Hanukkah - Still crazy after all these years
Posted: 11 December 2006 02:06 PM   [ Ignore ]
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[b:909f5a0725]A part of an interesting essay, and my comments below it.[/b:909f5a0725]

Hanukkah - Still crazy after all these years
by Doug Rushkoff

    Hanukkah, the Jewish festival of light, is usually recounted as the story of how the Maccabees, the first generation of the Hasmonean Jewish dynasty, fought to reclaim the Holy Temple from the anti-Semitic Greeks.  After the Maccabbees won the war, they came upon a tiny amount of oil in the holy temple lamp, but it miraculously lasted for eight days.

    We donĖt have access to the Hanukkah story in official Jewish literature.  The books of the Maccabees were not included in the final version of the Jewish Bible Ō most likely because the tale they tell doesnĖt reflect too well on the Jews as we sometimes like to see ourselves.  We donĖt generally celebrate military victories as religious holidays, anyway.  By consulting the Catholic BibleĖs Apocrypha (a collection of Biblical books that didnĖt make the JewsĖ final cut), or any good history of the period, we learn that the Maccabbean conflicts were largely a civil war.

    Israel had been under Greek control since Alexander the Great.  Although the Greeks first tolerated the local religions of the people in their provinces, the threat of Roman invasion encouraged less enlightened leaders, like Antiochus IV, to institute a state religion.  He campaigned hard to assimilate the Jews.  By the second century BCE, most Jews had already surrendered to the Hellenist way of life, even before certain Jewish rituals were declared illegal.  The Jewish priests were themselves collaborators, having traded in their sacrificial duties for nude wrestling in a gymnasium built next to the Temple.  This led to a new emphasis on Greek ideals such as the perfection of the body and encouraged many Jews to spurn circumcision Ō which they began to see as the desecration of one of GodĖs perfect creations.  Many Jews hid their circumcisions, and some even sought to reverse them through primitive surgery and other painful methods.

    The Hasmoneans (Maccabees) were a militant, fundamentalist minority (aka a Jewish Taliban) from the hinterlands, who had been watching their "decadent" urban counterparts in Jerusalem with horror for over a century.  But the voluntary reversal of circumcision was the last straw.  The Hasmoneans were totalitarian, believing that all aspects of life must be dictated by the Torah.  Their struggle was not against the Greeks but the assimilated Jews, whose altars they destroyed and on whom they performed forced circumcisions.

    Vigilante groups pushed Priests back into their original roles in the Temple until there was enough official Jewish support for a revolt.

    When it was over, the Maccabbees forced the male inhabitants of Jerusalem to undergo circumcision. (Flush with victory, they forced circumcision on the inhabitants of several nearby non-Jewish cities, as well.) They made themselves both the High Priests and the Monarchs of Israel, supplanting the Davidic line.  As a result, most Jews saw the Hasmonean refusal to submit to Greek culture and religion as a political struggle, with nationalist overtones.

    In truth, the war was not so much a rebellion against totalitarianism or anti-Semitism, but against the JewsĖ own waning support for circumcision.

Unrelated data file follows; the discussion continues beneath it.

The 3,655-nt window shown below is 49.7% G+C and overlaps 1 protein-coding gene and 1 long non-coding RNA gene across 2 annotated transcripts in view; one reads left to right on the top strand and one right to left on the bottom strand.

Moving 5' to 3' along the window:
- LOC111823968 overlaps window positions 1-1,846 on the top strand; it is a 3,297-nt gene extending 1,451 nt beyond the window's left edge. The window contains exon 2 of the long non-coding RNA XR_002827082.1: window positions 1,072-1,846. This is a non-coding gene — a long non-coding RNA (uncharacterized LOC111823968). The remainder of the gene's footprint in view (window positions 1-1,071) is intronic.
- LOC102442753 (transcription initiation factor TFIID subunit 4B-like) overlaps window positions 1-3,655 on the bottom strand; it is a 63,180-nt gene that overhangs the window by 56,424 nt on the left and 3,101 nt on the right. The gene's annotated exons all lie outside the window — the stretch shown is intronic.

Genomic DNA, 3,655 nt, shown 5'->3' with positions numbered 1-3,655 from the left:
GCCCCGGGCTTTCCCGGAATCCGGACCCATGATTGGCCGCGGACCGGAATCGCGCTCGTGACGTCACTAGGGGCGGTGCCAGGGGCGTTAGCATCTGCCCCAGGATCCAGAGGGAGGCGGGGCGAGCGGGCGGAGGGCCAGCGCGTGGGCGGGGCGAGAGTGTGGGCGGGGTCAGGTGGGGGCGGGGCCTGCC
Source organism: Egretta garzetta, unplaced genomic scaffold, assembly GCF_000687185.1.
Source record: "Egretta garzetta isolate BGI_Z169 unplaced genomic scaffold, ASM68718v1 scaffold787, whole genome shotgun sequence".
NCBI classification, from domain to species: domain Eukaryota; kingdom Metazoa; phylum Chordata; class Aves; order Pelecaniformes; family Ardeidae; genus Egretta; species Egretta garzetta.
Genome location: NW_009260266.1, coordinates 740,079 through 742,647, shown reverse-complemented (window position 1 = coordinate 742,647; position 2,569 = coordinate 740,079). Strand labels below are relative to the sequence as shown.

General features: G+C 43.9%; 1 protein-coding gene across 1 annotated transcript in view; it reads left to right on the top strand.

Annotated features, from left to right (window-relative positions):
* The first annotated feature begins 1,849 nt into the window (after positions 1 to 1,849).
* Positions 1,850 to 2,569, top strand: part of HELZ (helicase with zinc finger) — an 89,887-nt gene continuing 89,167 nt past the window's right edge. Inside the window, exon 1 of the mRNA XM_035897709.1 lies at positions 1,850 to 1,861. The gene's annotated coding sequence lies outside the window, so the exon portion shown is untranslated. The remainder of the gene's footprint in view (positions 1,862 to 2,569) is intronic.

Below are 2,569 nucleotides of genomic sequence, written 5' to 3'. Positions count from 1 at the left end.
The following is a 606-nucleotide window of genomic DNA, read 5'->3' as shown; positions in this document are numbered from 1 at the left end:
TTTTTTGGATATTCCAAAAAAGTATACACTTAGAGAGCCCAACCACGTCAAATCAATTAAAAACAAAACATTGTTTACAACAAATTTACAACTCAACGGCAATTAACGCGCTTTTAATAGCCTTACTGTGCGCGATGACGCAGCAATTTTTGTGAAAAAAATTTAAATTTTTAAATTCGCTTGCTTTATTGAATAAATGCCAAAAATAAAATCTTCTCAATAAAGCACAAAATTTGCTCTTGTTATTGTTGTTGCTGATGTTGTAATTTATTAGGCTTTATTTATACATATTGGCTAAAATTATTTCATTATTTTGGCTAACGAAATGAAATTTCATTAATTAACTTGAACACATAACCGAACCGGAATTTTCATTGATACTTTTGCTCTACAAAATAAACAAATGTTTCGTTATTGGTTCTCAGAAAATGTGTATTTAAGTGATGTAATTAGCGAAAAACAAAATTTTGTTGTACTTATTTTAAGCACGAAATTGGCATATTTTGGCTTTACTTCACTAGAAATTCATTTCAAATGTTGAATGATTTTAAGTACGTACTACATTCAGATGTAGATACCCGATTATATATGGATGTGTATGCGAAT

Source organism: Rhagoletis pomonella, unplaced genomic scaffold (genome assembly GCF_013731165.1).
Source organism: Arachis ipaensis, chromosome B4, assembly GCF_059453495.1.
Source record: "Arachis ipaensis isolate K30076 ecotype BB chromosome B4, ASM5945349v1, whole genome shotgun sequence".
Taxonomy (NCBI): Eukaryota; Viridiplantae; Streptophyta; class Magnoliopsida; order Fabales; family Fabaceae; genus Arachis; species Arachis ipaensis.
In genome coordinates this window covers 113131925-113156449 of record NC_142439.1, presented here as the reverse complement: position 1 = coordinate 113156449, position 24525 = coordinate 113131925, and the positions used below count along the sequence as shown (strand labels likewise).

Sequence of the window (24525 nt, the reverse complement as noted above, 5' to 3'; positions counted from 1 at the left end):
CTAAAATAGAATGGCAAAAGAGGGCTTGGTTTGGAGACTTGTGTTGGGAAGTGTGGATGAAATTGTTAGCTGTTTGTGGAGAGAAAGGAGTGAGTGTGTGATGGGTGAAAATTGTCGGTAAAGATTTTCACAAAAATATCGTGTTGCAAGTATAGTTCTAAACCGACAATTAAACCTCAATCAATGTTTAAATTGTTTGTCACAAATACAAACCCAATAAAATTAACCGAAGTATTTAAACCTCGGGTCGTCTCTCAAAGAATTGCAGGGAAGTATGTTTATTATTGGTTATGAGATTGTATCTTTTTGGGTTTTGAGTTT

The Hasmoneans, themselves, became pro-Hellenist just a few decades later, their reign finally ending with King Herod.

    The Hanukah story was later revised by the Pharisees and the writers of the Talmud, who were contending with Greek and Roman problems of their own.  The miracle of the oil lamp was invented, and the holiday became the Ïfestival of light,Ó in the spirit of earlier solstice rituals.  It was considered a fairly minor holiday, rising in stature only as we have come to live amongst Christians, and felt the need to celebrate something as splendid as Christmas.

[b:909f5a0725]    Having brought out the noisy truth about Hanukkah, Rushkoff then, shockingly, does not call for an end to this militaristic, fundamentalist celebration as would seem to be the humanistic thing to do.  Celebrating such an event is like celebrating the Taliban’s rule over the Afghani people because the Taliban made sure that the Afghani people stayed pure to Islam, and didn’t drift off to the "evil ways" of secularism. 

    Since the story of Hanukkah is just such a case, and the supernatural under- (or over-) tones (the long-lasting oil which is symbolized by the menorah), were fictions meant to add a "holiness" to a violent and fundamentalist invasion and battle, an ethical reason to celebrate Hanukkah seems nonexistent. 

    Rushkoff seems to think that amid the horror of the Hanukkah story, we could gain from it the supposed virtue of a people struggling to keep their identity instead of assimilating into a larger culture, but these ends are not justified by the means we are celebrating here.  And even if they were, they would leave us with the notion that separatism and religious or cultural isolationism is better than becoming a part of greater humanity. 

    It is not as if people have to give up those aspects of culture which add to the diversity found in our species - food, dress, attitude - but what the Maccabees were unwilling to give up was a particular brand of religious piety; a fundamentalist religious zealotry which saw genital mutilation as holy and good; a separatist, isolationist and xenophobic ethnic nationalism.  These things are not only worth giving up, they must be if we are to be an ethical people. - Barry F. Seidman[/b:909f5a0725]


Barry F. Seidman
Exec. Producer of Equal Time for Freethought